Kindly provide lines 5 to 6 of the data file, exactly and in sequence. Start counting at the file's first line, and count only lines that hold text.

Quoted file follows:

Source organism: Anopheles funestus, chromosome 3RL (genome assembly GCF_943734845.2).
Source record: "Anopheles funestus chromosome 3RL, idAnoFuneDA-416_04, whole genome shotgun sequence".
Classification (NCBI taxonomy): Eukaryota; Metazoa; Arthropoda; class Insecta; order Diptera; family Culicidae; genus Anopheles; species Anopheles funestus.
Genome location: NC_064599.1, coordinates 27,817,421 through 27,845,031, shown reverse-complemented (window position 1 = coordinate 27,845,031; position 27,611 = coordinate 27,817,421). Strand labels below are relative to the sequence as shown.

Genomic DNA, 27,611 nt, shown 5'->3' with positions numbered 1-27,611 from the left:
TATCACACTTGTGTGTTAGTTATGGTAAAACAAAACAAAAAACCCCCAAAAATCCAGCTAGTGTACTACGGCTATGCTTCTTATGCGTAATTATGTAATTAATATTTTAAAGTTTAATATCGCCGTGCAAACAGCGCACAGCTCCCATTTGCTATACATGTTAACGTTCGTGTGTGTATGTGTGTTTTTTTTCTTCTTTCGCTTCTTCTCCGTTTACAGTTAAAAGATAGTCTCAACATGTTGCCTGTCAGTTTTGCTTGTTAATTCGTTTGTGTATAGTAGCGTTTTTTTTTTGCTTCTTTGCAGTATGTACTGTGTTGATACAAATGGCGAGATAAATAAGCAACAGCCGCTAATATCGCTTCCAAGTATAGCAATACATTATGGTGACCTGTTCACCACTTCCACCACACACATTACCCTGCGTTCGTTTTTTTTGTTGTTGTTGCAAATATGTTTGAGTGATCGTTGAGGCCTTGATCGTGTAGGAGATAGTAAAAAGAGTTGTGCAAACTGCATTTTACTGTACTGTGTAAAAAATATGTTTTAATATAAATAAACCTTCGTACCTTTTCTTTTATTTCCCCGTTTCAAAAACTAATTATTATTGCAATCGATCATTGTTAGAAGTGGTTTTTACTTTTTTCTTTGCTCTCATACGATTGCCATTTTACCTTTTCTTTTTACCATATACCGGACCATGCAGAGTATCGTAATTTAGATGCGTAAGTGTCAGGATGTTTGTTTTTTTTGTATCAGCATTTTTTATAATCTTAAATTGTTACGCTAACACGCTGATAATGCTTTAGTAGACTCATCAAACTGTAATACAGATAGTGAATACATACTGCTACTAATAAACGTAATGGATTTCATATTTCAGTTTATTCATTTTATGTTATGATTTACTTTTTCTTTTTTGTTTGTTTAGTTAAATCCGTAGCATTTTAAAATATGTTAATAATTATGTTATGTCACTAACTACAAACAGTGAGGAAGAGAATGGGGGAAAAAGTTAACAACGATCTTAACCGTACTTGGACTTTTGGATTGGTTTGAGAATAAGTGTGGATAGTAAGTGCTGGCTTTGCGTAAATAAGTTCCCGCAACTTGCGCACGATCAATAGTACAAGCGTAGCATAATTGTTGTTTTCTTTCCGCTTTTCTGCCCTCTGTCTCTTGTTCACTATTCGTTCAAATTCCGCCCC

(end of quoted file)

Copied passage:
Genomic DNA, 27,611 nt, shown 5'->3' with positions numbered 1-27,611 from the left:
TATCACACTTGTGTGTTAGTTATGGTAAAACAAAACAAAAAACCCCCAAAAATCCAGCTAGTGTACTACGGCTATGCTTCTTATGCGTAATTATGTAATTAATATTTTAAAGTTTAATATCGCCGTGCAAACAGCGCACAGCTCCCATTTGCTATACATGTTAACGTTCGTGTGTGTATGTGTGTTTTTTTTCTTCTTTCGCTTCTTCTCCGTTTACAGTTAAAAGATAGTCTCAACATGTTGCCTGTCAGTTTTGCTTGTTAATTCGTTTGTGTATAGTAGCGTTTTTTTTTTGCTTCTTTGCAGTATGTACTGTGTTGATACAAATGGCGAGATAAATAAGCAACAGCCGCTAATATCGCTTCCAAGTATAGCAATACATTATGGTGACCTGTTCACCACTTCCACCACACACATTACCCTGCGTTCGTTTTTTTTGTTGTTGTTGCAAATATGTTTGAGTGATCGTTGAGGCCTTGATCGTGTAGGAGATAGTAAAAAGAGTTGTGCAAACTGCATTTTACTGTACTGTGTAAAAAATATGTTTTAATATAAATAAACCTTCGTACCTTTTCTTTTATTTCCCCGTTTCAAAAACTAATTATTATTGCAATCGATCATTGTTAGAAGTGGTTTTTACTTTTTTCTTTGCTCTCATACGATTGCCATTTTACCTTTTCTTTTTACCATATACCGGACCATGCAGAGTATCGTAATTTAGATGCGTAAGTGTCAGGATGTTTGTTTTTTTTGTATCAGCATTTTTTATAATCTTAAATTGTTACGCTAACACGCTGATAATGCTTTAGTAGACTCATCAAACTGTAATACAGATAGTGAATACATACTGCTACTAATAAACGTAATGGATTTCATATTTCAGTTTATTCATTTTATGTTATGATTTACTTTTTCTTTTTTGTTTGTTTAGTTAAATCCGTAGCATTTTAAAATATGTTAATAATTATGTTATGTCACTAACTACAAACAGTGAGGAAGAGAATGGGGGAAAAAGTTAACAACGATCTTAACCGTACTTGGACTTTTGGATTGGTTTGAGAATAAGTGTGGATAGTAAGTGCTGGCTTTGCGTAAATAAGTTCCCGCAACTTGCGCACGATCAATAGTACAAGCGTAGCATAATTGTTGTTTTCTTTCCGCTTTTCTGCCCTCTGTCTCTTGTTCACTATTCGTTCAAATTCCGCCCC